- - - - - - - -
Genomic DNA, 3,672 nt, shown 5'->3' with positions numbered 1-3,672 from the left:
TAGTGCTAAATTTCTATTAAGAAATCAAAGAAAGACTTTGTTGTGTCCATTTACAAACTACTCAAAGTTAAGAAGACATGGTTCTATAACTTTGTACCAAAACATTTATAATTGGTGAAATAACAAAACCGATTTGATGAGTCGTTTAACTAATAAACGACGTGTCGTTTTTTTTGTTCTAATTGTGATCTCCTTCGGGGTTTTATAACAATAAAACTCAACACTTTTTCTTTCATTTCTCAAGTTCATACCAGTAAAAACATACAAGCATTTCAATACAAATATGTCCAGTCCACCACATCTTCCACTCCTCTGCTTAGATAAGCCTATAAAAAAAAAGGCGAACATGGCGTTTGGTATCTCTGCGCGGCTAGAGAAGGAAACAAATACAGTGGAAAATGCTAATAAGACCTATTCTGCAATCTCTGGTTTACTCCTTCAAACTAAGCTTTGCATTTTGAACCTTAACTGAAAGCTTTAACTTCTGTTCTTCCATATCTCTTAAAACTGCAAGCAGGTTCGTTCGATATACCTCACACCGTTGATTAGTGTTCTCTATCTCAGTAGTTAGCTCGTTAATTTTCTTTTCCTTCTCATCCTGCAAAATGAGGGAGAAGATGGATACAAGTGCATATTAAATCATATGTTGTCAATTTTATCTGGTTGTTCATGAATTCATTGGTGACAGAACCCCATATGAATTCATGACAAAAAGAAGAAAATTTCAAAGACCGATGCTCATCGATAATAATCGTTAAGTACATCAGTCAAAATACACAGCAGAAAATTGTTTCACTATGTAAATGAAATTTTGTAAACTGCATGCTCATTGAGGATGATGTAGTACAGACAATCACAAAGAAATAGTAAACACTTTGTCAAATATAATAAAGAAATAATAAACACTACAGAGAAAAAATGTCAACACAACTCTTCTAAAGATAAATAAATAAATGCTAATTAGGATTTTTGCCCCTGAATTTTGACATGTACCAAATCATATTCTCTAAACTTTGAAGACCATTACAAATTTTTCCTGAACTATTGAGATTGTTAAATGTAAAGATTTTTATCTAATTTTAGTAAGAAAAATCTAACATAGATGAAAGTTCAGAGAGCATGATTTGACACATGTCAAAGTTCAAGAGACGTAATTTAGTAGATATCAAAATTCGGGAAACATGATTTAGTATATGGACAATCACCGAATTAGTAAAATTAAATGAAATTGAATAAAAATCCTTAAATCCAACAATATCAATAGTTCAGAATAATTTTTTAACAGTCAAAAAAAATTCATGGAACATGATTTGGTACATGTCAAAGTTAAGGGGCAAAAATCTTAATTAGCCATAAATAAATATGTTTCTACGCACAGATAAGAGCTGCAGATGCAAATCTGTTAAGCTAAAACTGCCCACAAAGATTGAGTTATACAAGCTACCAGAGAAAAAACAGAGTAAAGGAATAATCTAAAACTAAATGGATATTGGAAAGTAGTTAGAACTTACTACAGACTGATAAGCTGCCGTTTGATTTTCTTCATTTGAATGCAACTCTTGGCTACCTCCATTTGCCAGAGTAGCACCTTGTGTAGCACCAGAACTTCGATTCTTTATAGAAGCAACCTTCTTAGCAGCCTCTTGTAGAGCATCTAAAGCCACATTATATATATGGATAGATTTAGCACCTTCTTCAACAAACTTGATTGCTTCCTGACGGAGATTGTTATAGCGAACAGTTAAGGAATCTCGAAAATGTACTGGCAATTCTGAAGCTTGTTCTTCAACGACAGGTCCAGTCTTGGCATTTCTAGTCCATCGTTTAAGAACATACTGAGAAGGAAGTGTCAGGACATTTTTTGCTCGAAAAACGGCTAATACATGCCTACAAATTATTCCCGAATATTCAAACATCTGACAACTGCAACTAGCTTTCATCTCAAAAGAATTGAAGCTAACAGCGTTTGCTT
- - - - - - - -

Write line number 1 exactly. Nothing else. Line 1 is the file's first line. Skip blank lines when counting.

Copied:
Genomic DNA, 3,672 nt, shown 5'->3' with positions numbered 1-3,672 from the left: